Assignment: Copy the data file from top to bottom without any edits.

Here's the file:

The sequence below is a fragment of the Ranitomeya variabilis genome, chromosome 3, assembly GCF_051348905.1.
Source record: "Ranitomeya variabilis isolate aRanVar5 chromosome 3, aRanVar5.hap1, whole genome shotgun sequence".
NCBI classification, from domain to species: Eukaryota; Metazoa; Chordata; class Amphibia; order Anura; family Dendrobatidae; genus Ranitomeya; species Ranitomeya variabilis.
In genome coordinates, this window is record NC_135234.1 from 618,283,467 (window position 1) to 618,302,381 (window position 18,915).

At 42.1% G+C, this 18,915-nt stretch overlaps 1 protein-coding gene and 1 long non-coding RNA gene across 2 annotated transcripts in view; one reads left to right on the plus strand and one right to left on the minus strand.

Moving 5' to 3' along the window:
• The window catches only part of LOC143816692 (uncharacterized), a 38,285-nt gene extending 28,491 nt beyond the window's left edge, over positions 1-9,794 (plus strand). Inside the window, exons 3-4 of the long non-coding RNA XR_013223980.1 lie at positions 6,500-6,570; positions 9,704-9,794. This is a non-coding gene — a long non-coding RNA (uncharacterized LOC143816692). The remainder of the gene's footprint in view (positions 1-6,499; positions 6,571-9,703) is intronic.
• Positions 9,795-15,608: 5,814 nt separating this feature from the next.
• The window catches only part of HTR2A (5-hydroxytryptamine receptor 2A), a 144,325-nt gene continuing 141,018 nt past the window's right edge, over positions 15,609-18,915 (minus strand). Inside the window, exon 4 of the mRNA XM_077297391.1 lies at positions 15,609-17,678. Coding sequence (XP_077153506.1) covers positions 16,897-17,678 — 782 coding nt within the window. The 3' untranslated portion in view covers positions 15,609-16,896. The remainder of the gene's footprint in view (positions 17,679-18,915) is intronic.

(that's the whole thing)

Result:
The sequence below is a fragment of the Ranitomeya variabilis genome, chromosome 3, assembly GCF_051348905.1.
Source record: "Ranitomeya variabilis isolate aRanVar5 chromosome 3, aRanVar5.hap1, whole genome shotgun sequence".
NCBI classification, from domain to species: Eukaryota; Metazoa; Chordata; class Amphibia; order Anura; family Dendrobatidae; genus Ranitomeya; species Ranitomeya variabilis.
In genome coordinates, this window is record NC_135234.1 from 618,283,467 (window position 1) to 618,302,381 (window position 18,915).

At 42.1% G+C, this 18,915-nt stretch overlaps 1 protein-coding gene and 1 long non-coding RNA gene across 2 annotated transcripts in view; one reads left to right on the plus strand and one right to left on the minus strand.

Moving 5' to 3' along the window:
• The window catches only part of LOC143816692 (uncharacterized), a 38,285-nt gene extending 28,491 nt beyond the window's left edge, over positions 1-9,794 (plus strand). Inside the window, exons 3-4 of the long non-coding RNA XR_013223980.1 lie at positions 6,500-6,570; positions 9,704-9,794. This is a non-coding gene — a long non-coding RNA (uncharacterized LOC143816692). The remainder of the gene's footprint in view (positions 1-6,499; positions 6,571-9,703) is intronic.
• Positions 9,795-15,608: 5,814 nt separating this feature from the next.
• The window catches only part of HTR2A (5-hydroxytryptamine receptor 2A), a 144,325-nt gene continuing 141,018 nt past the window's right edge, over positions 15,609-18,915 (minus strand). Inside the window, exon 4 of the mRNA XM_077297391.1 lies at positions 15,609-17,678. Coding sequence (XP_077153506.1) covers positions 16,897-17,678 — 782 coding nt within the window. The 3' untranslated portion in view covers positions 15,609-16,896. The remainder of the gene's footprint in view (positions 17,679-18,915) is intronic.